The Other Martin Loring

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"The Other Martin Loring"
Marcus Welby, M.D. episode
1973 Marcus Welby.jpg
The other Martin Loring; just lie down and maybe he'll go away.
Episode no.Season 4
Episode 22
Directed byAllen Reisner
Written byDick Nelson
Original air dateFebruary 20, 1973 (1973-02-20)
Guest appearance(s)
Episode chronology
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List of Marcus Welby, M.D. episodes

"The Other Martin Loring" is a 1973 episode of Marcus Welby, M.D., an American medical drama that aired on ABC. It tells the story of a middle-aged man facing several health issues, which seem to stem from his repression of his homosexuality. The episode aired on February 20, 1973, and was met with concern and protests from LGBT rights activists for its equating of homosexuality and illness.


Martin Loring consults with Dr. Welby regarding several health issues. He is an alcoholic, overweight, depressed and diabetic. Martin tells the concerned doctor that he is simply overworked and under stress. That night, his wife Margaret announces she is divorcing him and suing for full custody of their son Billy; she calls him an unfit parent. When he threatens a countersuit, she responds by saying that she will hold nothing back to keep him from getting their son. Later, Martin collapses. Dr Welby tends to him, then speaks with Margaret, who tells him their marriage is over. Suspecting infidelity, Dr. Welby is surprised when Margaret tells him she wishes that the problem was another woman.

The next day, Margaret serves Martin with divorce papers. After a drink and an insulin shot, Martin has a car accident. He is arrested for drunk driving, but the good doctor convinces the police it was an insulin overdose. Dr. Welby speaks with Martin's mother, and after learning that Martin's father was distant, deduces that Martin is a homosexual. After initially denying it, Martin acknowledges having homosexual tendencies. Dr. Welby suggests that Martin is not really a homosexual, but that instead his fear of being a homosexual is leading to his depression. Martin resists this diagnosis, but after attempting suicide, agrees to see a psychiatrist. Dr. Welby expresses his assurances that Martin will win his "fight" and one day be able to live a "normal" life.[1]


Controversy and protests[edit]

Person or persons unknown leaked the script for "The Other Martin Loring" to gay groups sometime around January 1973.[2] In response, the Gay Activists Alliance sent a letter to ABC's Standards and Practices department advising that the script's portrayal of homosexuality was negative; GAA knew that the popularity of the Welby series would mean that any negative message would reach an extremely wide audience. GAA media director Ron Gold and other GAA representatives met with ABC executives on February 13, but when negotiations failed, GAA zapped ABC's New York headquarters on February 16, picketing ABC's New York City headquarters and sending 30-40 members to occupy the New York offices of ABC president Elton Rule and board chairman Leonard Goldenson.[3] As they sat in, GAA members took telephone calls from supportive mental-health professionals. Executives offered to meet with two GAA representatives, but GAA insisted that all protesters be present. The network refused. All but six of the zappers then left; the final six were arrested, but charges were later dropped.[4]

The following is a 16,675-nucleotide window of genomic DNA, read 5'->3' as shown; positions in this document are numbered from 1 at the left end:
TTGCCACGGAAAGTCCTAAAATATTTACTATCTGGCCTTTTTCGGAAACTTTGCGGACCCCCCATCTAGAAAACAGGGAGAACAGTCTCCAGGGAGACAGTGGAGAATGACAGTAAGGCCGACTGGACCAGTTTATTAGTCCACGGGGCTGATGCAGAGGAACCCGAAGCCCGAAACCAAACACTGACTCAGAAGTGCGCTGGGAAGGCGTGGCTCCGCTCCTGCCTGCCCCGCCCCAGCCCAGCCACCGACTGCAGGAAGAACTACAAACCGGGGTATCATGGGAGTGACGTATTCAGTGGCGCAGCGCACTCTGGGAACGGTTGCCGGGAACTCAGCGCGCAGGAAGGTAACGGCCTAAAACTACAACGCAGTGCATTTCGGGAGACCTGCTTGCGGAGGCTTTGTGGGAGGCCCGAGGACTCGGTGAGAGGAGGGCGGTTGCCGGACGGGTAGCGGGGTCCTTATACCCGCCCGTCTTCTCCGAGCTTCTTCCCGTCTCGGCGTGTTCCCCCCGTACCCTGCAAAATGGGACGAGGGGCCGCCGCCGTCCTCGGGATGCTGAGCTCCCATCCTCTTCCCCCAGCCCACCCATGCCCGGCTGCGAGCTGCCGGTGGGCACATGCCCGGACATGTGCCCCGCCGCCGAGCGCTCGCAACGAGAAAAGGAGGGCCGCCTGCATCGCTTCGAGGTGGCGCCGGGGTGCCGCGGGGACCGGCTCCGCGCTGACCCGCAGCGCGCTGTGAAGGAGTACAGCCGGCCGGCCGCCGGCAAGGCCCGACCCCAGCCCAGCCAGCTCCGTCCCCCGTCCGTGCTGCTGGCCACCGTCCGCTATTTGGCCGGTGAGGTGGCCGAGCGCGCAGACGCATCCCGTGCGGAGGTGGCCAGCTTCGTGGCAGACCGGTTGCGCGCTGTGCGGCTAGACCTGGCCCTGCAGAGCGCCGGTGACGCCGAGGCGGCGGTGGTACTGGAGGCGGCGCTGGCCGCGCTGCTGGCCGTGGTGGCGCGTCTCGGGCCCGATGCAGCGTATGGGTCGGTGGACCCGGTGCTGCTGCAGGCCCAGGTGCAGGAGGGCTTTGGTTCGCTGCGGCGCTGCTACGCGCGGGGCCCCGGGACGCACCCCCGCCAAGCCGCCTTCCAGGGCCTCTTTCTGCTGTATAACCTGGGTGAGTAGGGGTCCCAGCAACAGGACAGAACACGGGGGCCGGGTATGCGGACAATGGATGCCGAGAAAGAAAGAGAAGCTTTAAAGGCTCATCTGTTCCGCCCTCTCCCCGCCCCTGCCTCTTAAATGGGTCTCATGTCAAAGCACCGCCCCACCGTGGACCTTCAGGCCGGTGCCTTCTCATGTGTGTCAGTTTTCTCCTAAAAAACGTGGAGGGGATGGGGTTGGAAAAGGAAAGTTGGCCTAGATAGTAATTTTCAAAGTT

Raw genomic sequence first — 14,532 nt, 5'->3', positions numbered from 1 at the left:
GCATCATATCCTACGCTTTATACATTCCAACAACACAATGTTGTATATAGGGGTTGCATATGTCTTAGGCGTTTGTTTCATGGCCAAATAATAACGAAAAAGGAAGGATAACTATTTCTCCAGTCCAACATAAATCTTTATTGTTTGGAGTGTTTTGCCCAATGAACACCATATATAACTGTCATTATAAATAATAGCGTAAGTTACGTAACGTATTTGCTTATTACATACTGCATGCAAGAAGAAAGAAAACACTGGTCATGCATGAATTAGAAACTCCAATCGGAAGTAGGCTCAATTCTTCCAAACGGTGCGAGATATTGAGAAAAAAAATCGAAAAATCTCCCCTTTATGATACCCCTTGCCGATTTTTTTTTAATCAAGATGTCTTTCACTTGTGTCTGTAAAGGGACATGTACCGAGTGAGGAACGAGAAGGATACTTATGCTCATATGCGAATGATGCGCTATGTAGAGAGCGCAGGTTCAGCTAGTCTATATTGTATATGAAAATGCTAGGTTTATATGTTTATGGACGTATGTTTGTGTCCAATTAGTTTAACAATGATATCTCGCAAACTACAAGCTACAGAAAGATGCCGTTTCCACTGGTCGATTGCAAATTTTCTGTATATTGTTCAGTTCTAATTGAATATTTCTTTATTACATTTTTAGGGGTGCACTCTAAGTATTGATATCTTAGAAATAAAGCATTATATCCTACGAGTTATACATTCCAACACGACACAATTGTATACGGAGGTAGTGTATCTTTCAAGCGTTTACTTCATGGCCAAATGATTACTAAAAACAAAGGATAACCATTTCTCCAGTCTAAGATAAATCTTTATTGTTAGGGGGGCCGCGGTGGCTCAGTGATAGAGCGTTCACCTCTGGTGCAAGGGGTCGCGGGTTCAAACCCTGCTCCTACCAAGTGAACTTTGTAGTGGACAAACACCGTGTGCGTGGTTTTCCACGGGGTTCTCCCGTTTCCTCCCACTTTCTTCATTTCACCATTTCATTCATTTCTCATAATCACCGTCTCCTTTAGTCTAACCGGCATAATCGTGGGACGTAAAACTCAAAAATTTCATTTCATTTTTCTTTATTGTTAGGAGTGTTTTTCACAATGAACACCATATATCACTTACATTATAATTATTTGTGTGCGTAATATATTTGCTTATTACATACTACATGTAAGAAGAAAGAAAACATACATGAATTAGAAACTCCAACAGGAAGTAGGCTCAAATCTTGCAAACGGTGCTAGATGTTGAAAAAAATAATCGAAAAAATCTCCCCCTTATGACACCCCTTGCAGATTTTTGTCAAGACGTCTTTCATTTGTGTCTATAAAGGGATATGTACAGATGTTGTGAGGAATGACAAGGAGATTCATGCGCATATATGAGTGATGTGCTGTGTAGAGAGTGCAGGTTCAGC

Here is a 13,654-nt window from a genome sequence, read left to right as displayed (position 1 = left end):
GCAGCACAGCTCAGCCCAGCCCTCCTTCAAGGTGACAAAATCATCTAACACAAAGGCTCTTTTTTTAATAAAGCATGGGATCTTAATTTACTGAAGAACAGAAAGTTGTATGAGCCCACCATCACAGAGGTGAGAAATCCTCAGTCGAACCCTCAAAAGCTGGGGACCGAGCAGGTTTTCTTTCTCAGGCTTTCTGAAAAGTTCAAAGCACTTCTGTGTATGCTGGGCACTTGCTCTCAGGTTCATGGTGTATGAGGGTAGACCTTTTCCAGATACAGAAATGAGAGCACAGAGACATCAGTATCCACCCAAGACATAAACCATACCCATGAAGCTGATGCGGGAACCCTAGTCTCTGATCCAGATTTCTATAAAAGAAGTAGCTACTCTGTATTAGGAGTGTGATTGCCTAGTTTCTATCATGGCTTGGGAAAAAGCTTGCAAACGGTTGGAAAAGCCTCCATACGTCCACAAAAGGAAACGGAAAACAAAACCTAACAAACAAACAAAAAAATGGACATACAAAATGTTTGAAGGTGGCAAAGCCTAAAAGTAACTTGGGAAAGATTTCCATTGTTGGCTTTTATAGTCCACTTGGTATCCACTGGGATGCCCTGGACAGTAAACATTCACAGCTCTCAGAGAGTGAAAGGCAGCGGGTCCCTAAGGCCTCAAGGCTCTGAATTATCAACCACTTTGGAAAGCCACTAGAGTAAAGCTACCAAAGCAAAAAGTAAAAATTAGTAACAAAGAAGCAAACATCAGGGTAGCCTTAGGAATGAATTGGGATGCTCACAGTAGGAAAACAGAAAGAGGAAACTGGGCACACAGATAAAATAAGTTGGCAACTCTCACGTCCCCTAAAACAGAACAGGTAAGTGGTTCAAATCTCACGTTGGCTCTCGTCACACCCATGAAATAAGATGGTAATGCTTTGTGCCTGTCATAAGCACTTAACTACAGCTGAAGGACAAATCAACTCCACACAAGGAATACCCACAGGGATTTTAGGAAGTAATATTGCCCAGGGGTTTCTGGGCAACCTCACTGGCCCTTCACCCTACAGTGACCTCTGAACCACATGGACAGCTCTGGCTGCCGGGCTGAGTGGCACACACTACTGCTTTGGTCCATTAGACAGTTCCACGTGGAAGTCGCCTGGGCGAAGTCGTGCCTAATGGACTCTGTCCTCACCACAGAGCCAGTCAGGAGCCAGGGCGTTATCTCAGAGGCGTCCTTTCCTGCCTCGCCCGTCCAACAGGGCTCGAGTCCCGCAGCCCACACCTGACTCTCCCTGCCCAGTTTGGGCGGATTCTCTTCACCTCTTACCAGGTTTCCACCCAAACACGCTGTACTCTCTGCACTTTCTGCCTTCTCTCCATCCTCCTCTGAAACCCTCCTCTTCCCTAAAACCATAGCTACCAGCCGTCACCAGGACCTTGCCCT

On the day of the broadcast, 25 picketers struck the Los Angeles County Medical Association for two hours, carrying signs with slogans such as MARCUS WELBY, WITCH DOCTOR and trying to brand Welby as a quack. A few picketers went to ABC's Los Angeles headquarters, but ABC refused to meet with them. Calls for a national boycott were made, but ultimately nothing came of them because in 1973, the LGBT community did not have the necessary cohesiveness to disseminate the boycott message.[5]

See also[edit]


  1. ^ Tropiano, pp. 15–16
  2. ^ Capsuto, p. 91
  3. ^ Capsuto, p. 92
  4. ^ Tropiano, p. 17
  5. ^ Capsuto, p. 93


  • Capsuto, Steven (2000). Alternate Channels: The Uncensored Story of Gay and Lesbian Images on Radio and Television. Ballantine Books. ISBN 0-345-41243-5.
  • Tropiano, Stephen (2002). The Prime Time Closet: A History of Gays and Lesbians on TV. New York, Applause Theatre and Cinema Books. ISBN 1-55783-557-8.

External links[edit]